The first lecture, given by Roy Hattersley (the British Labour politician and author), focuses on the question of realism in Galdós’ novels and provides the title of this post. He delves into issues in That Bringas Woman, which I recently covered (translated as The Spendthrifts), and several other novels including Fortunata and Jacinta. Along the way he references a wide range of material, from Thomas Hardy to Monty Python’s Flying Circus to East Enders.
I’d also like to mention the fifth lecture given by Professor James Whiston—Galdós: Our Contemporary. Focusing on Galdós’ output from 1884 to 1887, he touches on the relevance of Galdós today:
What never ceases to amaze those of us who have given over significant portions of our lives to studying Galdós's work is how this Canary Islander, from the then very provincial backwater of Las Palmas, is of relevance today. He came from a background and a period many of whose great social institutions of his time, which were the subject of his novels, have since passed into history: the power of the Church, the culture of arranged marriages, the tight restricting bonds and conventions of family and social life, the legal and social subordination of women, the pivotal role as social centres of the coffee houses of Madrid, the marginalization of what the Victorians called the lower classes. Galdós was able to use such institutions and conventions when writing about the personal search for some authentic means of finding one's role in the human drama. Galdós was fortunate to live at a time when the tension between the search for personal authenticity (following the European Romantic movement) and the demands of institutions and social conventions was at a sufficient pitch to enable him to exploit this tension, for artistic as well as for commercial purposes. It is in his artistic conjugation of these three words, 'personal', 'social' and 'human' that Galdós found a voice in his contemporary novels to speak to us today.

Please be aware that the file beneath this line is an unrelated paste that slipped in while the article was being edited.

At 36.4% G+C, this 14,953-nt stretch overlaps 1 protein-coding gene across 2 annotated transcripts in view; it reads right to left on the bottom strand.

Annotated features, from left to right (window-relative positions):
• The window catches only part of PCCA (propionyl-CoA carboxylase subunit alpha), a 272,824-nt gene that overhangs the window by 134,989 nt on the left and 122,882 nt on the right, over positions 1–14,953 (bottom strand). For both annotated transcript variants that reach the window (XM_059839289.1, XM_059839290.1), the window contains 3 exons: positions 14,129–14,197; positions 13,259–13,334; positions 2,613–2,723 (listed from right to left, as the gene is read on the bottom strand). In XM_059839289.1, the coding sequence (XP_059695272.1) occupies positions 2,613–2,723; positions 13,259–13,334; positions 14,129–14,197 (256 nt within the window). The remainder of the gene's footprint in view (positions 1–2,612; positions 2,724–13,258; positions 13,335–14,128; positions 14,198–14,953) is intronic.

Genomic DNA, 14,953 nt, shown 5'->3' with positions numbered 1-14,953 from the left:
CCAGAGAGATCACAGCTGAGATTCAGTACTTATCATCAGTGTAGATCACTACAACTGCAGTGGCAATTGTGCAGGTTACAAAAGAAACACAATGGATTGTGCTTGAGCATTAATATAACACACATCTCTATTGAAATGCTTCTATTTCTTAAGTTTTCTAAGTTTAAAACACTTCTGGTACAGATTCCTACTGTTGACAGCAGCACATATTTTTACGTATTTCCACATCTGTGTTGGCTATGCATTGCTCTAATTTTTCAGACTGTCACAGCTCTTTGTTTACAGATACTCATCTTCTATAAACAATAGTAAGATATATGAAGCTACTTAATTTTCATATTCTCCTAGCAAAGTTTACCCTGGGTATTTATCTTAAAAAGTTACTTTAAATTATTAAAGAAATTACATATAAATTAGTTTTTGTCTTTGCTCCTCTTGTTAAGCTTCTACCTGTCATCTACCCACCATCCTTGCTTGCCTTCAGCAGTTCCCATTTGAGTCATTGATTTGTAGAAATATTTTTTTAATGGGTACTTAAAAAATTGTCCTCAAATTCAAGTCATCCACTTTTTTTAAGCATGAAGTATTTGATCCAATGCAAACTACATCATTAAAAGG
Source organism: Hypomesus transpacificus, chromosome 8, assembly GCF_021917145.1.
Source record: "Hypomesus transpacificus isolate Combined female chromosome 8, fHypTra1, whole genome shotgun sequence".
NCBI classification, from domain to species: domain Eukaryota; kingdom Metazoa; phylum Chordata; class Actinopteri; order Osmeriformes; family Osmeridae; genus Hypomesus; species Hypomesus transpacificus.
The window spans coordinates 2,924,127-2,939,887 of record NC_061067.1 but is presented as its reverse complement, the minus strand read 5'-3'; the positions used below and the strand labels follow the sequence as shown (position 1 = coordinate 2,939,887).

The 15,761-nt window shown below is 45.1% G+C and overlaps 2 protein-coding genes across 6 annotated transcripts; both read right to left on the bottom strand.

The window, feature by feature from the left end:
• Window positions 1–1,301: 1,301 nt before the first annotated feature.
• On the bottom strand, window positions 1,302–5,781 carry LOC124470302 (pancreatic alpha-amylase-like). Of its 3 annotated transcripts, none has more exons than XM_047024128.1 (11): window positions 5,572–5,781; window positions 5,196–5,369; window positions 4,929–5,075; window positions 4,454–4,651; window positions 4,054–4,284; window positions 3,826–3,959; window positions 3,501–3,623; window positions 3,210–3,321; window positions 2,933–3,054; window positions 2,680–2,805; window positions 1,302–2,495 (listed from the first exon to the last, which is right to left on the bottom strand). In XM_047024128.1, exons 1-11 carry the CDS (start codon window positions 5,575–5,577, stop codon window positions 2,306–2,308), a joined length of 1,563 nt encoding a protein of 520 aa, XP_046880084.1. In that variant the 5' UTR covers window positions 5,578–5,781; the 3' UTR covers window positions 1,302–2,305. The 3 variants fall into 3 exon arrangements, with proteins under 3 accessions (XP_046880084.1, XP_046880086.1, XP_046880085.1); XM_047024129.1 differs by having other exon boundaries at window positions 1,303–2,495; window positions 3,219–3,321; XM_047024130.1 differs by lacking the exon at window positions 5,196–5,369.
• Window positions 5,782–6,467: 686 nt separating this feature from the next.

Keep this lecture in mind when you get to the end of Fortunata and Jacinta--Professor Whiston goes into detail on several scenes in the novel and provides the original version of a pivotal scene near the end.